Our daughter is in her Freshman College English Class. Interestingly enough, the Assignment was to write about the American Dream, after reading an Essay that pretty well says Americans no longer want to buy homes… especially those who are under 35. She and her brother (who already owns a home) both fit into that age frame.
The professor didn’t know she grew up with a Grandmother who is now a retired Realtor, parents who are both Mortgage Lenders, and a Grandfather who is a retired Mortgage Banker and Appraiser. She knew what “Four and a Door” meant before she was 6.
She was 9 or 10 when she started really paying attention to the conversations we were having with folks buying homes. She grew up with weekend phone calls from folks who wanted to buy a home, looking for mortgage information. She’s heard us discuss situations that were pretty desperate for folks who couldn’t sell their homes, who had to make tough decisions about a short sale or foreclosure.
For her, a “Bad Economic down turn” has been real.
She’s also witnessed the resurgence of calls from First Time Home Buyers. She can tell you pretty clearly what credit score you’ll need to buy a home, and how to build your credit to get there… she’s been in a unique position. And no… she’s not the least bit interested in going into the mortgage business, her passion is Music.
I wasn’t sure how this Essay would turn out, when I first heard about it. Like most parents, I was hoping that she would put forth a perspective I supported. As it turned out, she didn’t do the “paper” I thought she would at all – she did it better.
My take on why more “Young People” are renting right now? My belief is that it’s difficult for them to get jobs, and many are starting new businesses, and going back to school to try and give themselves a “leg up.” Once they get a job, we generally get a call, sometimes before they’ve even started their job, to see if they can buy a house!
The good news is that you don’t need a pile of cash to buy a house in NC. We offer the USDA Home Loan, that requires no down payment. We also have a Grant Program available from the State of North Carolina that provides almost 3% of the 3.5% down payment on a FHA loan – and with a BRAND New Program, the whole down payment can come as a gift.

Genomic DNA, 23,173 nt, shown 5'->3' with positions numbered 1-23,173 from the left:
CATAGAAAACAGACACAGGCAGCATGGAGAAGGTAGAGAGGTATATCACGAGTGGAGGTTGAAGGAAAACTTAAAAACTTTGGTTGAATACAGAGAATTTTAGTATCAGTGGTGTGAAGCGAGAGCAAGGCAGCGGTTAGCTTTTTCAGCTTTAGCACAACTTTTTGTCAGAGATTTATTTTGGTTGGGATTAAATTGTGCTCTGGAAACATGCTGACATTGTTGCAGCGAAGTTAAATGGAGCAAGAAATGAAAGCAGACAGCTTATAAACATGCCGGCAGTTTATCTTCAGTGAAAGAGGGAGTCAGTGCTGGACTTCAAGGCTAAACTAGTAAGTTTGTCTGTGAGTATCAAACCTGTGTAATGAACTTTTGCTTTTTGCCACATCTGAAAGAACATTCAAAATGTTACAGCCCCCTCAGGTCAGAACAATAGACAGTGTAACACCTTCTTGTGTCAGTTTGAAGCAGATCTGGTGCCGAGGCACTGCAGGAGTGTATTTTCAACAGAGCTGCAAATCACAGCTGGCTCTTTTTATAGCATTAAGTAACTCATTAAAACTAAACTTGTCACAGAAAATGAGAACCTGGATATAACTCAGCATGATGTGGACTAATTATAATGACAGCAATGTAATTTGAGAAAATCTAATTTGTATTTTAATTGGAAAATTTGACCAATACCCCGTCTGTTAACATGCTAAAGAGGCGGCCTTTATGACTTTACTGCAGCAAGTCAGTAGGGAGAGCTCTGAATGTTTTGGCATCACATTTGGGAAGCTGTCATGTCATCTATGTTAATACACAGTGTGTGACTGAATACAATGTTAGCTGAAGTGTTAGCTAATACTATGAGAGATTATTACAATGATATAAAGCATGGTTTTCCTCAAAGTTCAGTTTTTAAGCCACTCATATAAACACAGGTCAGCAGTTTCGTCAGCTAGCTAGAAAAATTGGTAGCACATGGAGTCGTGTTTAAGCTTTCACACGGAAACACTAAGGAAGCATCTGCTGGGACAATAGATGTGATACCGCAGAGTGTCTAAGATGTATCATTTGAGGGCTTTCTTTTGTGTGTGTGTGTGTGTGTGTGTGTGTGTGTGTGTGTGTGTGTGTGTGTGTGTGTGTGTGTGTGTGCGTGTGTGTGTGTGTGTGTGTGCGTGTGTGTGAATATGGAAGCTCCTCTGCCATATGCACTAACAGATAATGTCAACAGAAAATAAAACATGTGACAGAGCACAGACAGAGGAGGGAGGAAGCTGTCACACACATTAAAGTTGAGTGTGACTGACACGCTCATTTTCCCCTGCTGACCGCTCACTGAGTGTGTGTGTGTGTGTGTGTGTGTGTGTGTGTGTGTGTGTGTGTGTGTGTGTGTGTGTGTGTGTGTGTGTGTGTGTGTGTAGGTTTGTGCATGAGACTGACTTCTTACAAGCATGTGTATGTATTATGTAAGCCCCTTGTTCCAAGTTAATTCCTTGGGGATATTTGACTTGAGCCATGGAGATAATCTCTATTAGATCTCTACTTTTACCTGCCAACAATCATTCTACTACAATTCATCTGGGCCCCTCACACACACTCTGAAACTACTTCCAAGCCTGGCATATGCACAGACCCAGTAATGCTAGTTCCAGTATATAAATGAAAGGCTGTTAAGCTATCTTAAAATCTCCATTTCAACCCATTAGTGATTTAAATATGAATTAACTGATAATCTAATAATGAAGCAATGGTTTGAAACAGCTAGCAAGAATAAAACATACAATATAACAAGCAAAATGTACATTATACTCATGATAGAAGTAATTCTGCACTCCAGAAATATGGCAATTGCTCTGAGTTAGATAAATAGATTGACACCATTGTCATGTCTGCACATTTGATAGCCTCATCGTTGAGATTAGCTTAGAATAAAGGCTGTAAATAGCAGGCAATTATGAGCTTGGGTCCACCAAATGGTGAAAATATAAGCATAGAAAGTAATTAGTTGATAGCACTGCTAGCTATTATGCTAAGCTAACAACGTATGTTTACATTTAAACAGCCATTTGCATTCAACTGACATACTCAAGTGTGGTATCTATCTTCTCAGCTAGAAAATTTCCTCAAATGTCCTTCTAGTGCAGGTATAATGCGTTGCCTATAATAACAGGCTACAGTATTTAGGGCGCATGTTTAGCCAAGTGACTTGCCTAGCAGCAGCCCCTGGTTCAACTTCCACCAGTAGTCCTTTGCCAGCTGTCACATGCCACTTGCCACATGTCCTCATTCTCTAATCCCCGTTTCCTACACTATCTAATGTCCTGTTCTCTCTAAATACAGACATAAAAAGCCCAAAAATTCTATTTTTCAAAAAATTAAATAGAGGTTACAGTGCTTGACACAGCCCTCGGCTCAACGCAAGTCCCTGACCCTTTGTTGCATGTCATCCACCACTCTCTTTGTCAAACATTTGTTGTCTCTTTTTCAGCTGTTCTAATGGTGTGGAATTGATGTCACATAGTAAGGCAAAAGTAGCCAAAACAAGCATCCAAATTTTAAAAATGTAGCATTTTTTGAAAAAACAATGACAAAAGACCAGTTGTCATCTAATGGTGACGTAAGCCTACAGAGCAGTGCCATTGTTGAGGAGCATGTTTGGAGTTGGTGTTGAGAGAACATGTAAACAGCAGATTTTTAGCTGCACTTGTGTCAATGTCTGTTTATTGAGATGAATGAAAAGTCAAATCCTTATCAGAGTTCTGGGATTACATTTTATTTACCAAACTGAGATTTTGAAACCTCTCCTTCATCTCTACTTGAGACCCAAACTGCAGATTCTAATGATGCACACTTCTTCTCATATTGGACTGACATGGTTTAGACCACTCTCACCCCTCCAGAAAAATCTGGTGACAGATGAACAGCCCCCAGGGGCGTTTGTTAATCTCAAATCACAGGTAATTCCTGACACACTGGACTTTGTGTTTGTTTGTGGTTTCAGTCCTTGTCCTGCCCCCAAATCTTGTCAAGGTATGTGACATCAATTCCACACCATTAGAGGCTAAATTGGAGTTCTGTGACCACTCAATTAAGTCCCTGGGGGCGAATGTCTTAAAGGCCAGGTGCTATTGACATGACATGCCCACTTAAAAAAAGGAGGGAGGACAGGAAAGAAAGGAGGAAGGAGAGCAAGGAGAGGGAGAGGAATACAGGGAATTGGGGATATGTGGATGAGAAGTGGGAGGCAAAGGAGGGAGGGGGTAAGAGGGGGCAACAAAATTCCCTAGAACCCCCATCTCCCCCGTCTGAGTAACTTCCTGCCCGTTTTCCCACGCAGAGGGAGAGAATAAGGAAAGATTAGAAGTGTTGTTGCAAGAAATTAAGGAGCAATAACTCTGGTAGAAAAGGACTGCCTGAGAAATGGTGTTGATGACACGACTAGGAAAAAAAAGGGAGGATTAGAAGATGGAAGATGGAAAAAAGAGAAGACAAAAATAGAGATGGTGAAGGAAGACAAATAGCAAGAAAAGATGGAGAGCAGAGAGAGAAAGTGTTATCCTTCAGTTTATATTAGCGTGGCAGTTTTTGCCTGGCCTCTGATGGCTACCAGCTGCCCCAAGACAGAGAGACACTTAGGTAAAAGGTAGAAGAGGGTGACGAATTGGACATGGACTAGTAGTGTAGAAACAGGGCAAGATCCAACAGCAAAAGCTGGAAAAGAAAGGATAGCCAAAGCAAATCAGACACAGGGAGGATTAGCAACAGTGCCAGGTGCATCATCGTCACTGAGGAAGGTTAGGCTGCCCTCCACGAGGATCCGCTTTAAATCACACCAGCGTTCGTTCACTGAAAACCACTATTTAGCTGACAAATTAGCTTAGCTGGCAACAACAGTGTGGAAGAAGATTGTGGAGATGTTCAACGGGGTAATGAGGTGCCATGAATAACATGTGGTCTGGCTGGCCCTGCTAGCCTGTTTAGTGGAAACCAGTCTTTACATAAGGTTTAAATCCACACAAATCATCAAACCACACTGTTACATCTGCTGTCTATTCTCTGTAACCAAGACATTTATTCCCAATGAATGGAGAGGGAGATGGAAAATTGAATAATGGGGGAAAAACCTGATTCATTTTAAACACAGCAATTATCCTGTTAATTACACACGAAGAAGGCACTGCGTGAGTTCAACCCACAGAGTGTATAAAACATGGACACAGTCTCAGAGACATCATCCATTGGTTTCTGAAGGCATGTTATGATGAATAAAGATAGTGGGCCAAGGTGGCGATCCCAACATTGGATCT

If you are ready to buy a house, please call us! Steve and Eleanor Thorne 919-649-5058
The American Dream: Alive, and Well
Home is not just simply a place on a map or a particular collection of people, who love your endearingly awkward quarks. Home is a solid foundation of moments and memories that stack together like building blocks to shelter you from the hell-storm we so boldly call life. To have a home, and to share that home with someone else, and to eventually build a home of their own, is for many Americans the ultimate Dream. The American Dream.
Brandon King, the author of “The American Dream: Dead, Alive or on Hold” tries to persuade readers that the American Dream has, unlike pop-culture, grown more modest over time stating that “most people do not strive for a rags-to-riches transition, and instead prefer a stable, middle class lifestyle, one in which they can focus on saving money for the future and having secure employment” (573).
While its clear that the Dream isn’t dead, or even on hold, King doesn’t clearly define the American Dream, but instead gives proof of the methods people are taking in making this dream come true.
Humans, by nature, strive for companionship and in many respects are the most commonly overlooked herding species on the planet. Consider the cell phone, which we so fondly keep on our person at every hour of the day. It allows us to constantly be in contact with other members of the herd no matter where we are. The “herd” is best represented by what today’s Society has named our ‘followers’ on almost every social media platform. These are the people who care so much for us, and our elusively endearing quirks, that they promise to listen to every thought we have while laying restlessly in bed – but only, of course, if its under 140 characters.